J&K Ranch-Kennels in the northwest Houston area also offers horse-related team-building activities. Its program uses the equine assisted-learning modality. No prior horse experience is required. The program focuses on ground activities with horses to help participants learn specific skills or achieve educational goals. It is modeled on the principles of the Equine Assisted Growth and Learning Association, Horses and Humans Research Foundation, Parelli Natural Horsemanship, and the book “Evidence-Based Horsemanship” by Stephen Peters and Martin Black.
“The Equine Assisted Learning Modality is not about horsemanship,” says M.K. Kelley Smith, B.S.W., an equine professional. “It’s not about riding or knowledge of horses.” Smith uses her background in social work to inform her program. “The services I offer are a combination of my academic background in social work and my lifelong passion for horses,” she says.
Jeffrey Kerish is director of talent and leadership development with SAP Ariba in Pittsburgh, Pennsylvania. He participated in J&K Ranch-Kennels’ team-building program alongside 21 business leaders from his company. He says the workshop helped the leaders recognize their conscious and unconscious patterns of interacting with each other. “Our leaders learned how to set boundaries without any words. After each interaction, our leaders went through a debrief session, sharing what they learned about themselves and the skills they were using with the horses,” recalls Kerish.
And as participants in equine team-building programs no doubt learn—lead, and your team will follow. Just like with horses. “One of my clients was having issues rounding up her herd to go back to the barn. I showed her that she just needed to lead the ‘boss’ mare back to the stable, and the rest of the horses would follow,” says Konefal.
Exercises in Equine Leadership Programs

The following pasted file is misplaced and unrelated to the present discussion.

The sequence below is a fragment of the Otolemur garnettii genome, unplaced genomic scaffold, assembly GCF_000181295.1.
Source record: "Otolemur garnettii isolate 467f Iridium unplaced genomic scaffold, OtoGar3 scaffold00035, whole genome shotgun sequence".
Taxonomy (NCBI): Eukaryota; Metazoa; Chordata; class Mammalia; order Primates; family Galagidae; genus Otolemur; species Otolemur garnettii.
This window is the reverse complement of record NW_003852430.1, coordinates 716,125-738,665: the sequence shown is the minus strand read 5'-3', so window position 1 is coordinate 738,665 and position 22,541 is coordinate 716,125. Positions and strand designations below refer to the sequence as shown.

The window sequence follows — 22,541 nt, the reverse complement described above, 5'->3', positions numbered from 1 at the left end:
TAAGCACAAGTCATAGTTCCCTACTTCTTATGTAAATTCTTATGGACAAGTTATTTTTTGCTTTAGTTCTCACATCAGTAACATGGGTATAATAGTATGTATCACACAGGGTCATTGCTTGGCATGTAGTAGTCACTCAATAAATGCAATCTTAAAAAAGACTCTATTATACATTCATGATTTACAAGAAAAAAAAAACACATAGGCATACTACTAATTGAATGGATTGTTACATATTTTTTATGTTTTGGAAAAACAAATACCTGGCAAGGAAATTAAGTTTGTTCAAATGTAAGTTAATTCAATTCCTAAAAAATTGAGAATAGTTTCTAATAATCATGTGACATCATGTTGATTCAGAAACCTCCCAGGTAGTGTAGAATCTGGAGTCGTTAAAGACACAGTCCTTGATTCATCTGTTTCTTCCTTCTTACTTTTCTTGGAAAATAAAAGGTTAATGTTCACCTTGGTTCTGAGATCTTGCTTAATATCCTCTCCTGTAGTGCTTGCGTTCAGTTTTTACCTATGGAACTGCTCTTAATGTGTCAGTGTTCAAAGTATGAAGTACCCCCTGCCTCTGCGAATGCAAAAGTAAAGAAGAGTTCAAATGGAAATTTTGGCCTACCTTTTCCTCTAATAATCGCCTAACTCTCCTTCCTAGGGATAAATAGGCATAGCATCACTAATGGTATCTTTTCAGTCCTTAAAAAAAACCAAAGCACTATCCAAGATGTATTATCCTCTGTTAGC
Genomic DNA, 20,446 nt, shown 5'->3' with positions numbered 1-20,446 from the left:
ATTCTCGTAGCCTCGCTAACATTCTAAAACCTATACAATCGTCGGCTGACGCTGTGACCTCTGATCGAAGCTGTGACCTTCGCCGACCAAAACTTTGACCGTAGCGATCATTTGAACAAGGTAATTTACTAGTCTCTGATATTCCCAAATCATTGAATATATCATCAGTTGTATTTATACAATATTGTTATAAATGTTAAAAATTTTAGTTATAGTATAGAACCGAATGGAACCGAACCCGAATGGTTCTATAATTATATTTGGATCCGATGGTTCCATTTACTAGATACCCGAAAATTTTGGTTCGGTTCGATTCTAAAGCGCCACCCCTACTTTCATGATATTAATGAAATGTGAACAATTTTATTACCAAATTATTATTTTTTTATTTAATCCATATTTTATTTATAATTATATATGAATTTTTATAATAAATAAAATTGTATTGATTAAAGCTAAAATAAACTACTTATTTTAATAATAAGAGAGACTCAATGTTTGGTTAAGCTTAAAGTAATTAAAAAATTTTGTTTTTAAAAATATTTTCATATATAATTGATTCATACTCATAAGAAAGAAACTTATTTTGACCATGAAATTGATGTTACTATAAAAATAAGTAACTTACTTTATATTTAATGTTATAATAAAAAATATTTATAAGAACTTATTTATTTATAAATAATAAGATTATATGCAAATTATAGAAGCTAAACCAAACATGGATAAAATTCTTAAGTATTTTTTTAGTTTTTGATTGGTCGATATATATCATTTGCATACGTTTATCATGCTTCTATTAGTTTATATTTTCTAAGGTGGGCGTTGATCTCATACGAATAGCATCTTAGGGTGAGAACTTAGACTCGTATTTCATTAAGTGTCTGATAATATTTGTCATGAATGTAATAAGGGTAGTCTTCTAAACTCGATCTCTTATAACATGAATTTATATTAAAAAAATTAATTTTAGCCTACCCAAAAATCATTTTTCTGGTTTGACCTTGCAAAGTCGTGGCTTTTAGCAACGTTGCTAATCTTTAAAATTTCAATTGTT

The activities you’ll participate in during a group equine team-building outing will depend on the program, but here are a few common ones:
— Walking the horse with little to no touch or tools, such as a halter
— Collaboratively leading the horse through or over obstacles, such as cones and rails
— Using nonverbal skills to stop or turn
a horse in another direction
— Relating communication and relationship lessons learned with horses to skills
needed in the workplace
Author on Equine Self-Discovery
In his book, “Horses Never Lie: The Heart of Passive Leadership,” acclaimed horse trainer Mark Rashid shares his method of training horses, which emphasizes balance over bluster. While the book is intended for horse owners and riders, it’s not hard to see how many of its lessons and observations also can be applied to human relationships and leadership skills.
“It has always been my contention that working with horses is, or at least should be, a delicate balancing act between finding how much or how little direction it will take to help the horse we are working with understand whatever it is we are trying to teach,” Rashid writes. “Too little direction, and our efforts might become ineffective. Too much direction, and we may develop resistance and animosity between our horse and us.”
“Horses Never Lie: The Heart of Passive Leadership” is published by Skyhorse and distributed by Simon & Schuster.